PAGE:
"There’s a huge amount of research that shows role models of both genders are critical in early years, and that men bring different skills and approaches to learning, which is important for child development."
Fraser Polworth, HNC Childhood Practice student
Fraser Polworth (19), from Inverness, initially studied business at Inverness College UHI after performing well in the subject at secondary school. But, he knew it wasn’t the career path for him and decided to volunteer at a nursery. He loved it so much he’s now studying HNC Childhood Practice.
“What I love about childcare is the balance between challenge and reward. You are a role model for the children you look after and have an important job in terms of influencing their development - from showing them how to respect others, to encouraging their confidence and helping them overcome barriers. We need to move away from the idea it’s just like babysitting, the career deserves so much more respect. It takes patience and understanding but it is one of the most rewarding and meaningful jobs you could choose. Gender isn’t a defining characteristic in the workplace and for every person that stereotypes you, there will be others who respect, encourage and support you for the admirable work you do.”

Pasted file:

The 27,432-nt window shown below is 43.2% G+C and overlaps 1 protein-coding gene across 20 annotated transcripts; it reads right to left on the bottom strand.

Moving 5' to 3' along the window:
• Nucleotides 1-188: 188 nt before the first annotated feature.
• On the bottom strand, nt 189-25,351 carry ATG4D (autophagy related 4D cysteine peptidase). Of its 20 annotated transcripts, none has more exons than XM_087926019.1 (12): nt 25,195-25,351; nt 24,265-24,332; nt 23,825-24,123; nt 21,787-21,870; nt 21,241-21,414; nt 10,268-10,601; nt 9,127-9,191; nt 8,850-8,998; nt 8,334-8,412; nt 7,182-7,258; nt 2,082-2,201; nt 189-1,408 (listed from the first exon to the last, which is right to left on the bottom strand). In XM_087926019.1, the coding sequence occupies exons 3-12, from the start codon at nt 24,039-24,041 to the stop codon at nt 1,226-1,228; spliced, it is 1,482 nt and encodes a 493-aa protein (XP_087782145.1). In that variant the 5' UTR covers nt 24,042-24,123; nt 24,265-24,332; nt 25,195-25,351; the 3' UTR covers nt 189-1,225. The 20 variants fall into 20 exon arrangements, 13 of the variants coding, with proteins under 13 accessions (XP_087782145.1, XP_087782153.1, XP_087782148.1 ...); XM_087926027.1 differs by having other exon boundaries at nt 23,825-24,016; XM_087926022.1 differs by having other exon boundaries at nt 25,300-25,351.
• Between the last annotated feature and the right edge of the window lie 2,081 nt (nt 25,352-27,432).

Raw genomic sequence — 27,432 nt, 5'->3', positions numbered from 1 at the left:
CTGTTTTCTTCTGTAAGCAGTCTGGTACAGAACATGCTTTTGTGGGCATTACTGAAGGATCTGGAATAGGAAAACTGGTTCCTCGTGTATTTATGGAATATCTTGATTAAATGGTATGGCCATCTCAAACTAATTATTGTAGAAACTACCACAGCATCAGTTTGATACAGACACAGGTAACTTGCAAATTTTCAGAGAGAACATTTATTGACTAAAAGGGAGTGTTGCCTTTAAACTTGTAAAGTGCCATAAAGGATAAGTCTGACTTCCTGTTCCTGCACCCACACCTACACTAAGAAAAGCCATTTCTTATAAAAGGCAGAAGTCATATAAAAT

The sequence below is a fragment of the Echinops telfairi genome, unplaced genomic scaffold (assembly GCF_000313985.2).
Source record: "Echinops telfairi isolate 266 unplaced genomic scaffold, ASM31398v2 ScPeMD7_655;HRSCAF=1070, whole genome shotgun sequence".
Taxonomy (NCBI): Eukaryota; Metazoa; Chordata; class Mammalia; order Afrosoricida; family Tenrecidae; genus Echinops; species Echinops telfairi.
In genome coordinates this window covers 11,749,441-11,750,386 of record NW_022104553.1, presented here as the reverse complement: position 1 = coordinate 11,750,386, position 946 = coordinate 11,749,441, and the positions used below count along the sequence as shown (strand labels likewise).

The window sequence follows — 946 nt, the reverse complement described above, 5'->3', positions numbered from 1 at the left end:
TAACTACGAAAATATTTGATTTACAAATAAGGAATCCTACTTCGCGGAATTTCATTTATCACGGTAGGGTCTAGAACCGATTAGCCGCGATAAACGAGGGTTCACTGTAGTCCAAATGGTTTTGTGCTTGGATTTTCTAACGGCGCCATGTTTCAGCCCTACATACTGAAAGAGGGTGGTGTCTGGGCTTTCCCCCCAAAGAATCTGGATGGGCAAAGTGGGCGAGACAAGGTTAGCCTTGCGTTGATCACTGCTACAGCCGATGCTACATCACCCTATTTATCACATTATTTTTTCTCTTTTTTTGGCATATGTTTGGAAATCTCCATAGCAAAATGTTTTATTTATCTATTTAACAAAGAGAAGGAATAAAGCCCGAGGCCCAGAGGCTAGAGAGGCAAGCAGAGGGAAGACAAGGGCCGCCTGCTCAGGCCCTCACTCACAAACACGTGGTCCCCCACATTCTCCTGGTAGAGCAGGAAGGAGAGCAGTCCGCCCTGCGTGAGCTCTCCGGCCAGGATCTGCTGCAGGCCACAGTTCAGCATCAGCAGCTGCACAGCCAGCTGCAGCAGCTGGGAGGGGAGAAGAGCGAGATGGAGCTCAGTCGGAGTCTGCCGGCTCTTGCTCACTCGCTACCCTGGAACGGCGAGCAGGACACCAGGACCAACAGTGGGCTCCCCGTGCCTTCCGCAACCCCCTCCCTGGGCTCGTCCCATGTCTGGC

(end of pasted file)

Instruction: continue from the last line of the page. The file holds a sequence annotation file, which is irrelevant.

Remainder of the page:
Jaci Douglas, chief executive Care and Learning Alliance
“Encouraging more men into careers in Early Learning and Childcare would bring a number of benefits, including increasing gender equality and providing children with positive role models of both genders within settings Also, with the coming expansion and Highlands large rural area, we need to ensure we attract and retain as wide a group of individuals as possible with the right skills into this rewarding and essential profession.”
Jackie Brock, chief executive, Children in Scotland
“We are delighted that Inverness College UHI has been successful in its funding bid in this important area; it’s critical that more men choose childcare as their profession. If we are going to achieve gender equality in Scotland then no area of work can be considered “men’s” or “women’s” work. Early learning and childcare is a critical area for children’s development and young children will benefit most if the skills and experience of a diverse workforce formed of both women and men is available to give them the very best start in life. The planned extension of childcare hours across Scotland also means that we urgently need to see a rapid increase in the number of childcare professionals overall.”
Maree Todd MSP, Children's Minister
“The expansion of funded early learning and childcare gives us a great opportunity to build a more diverse workforce and bring new approaches to learning and play, all to the benefit of our children in their formative years. Men are currently significantly under-represented in ELC and increasing the gender balance will help ensure that all children have access to positive male role models from their earliest years. I am pleased to see Inverness College UHI is leading the way in a bid to increase gender diversity within the ELC workforce by using their Men in Early Years Challenge Fund in such an innovative way.”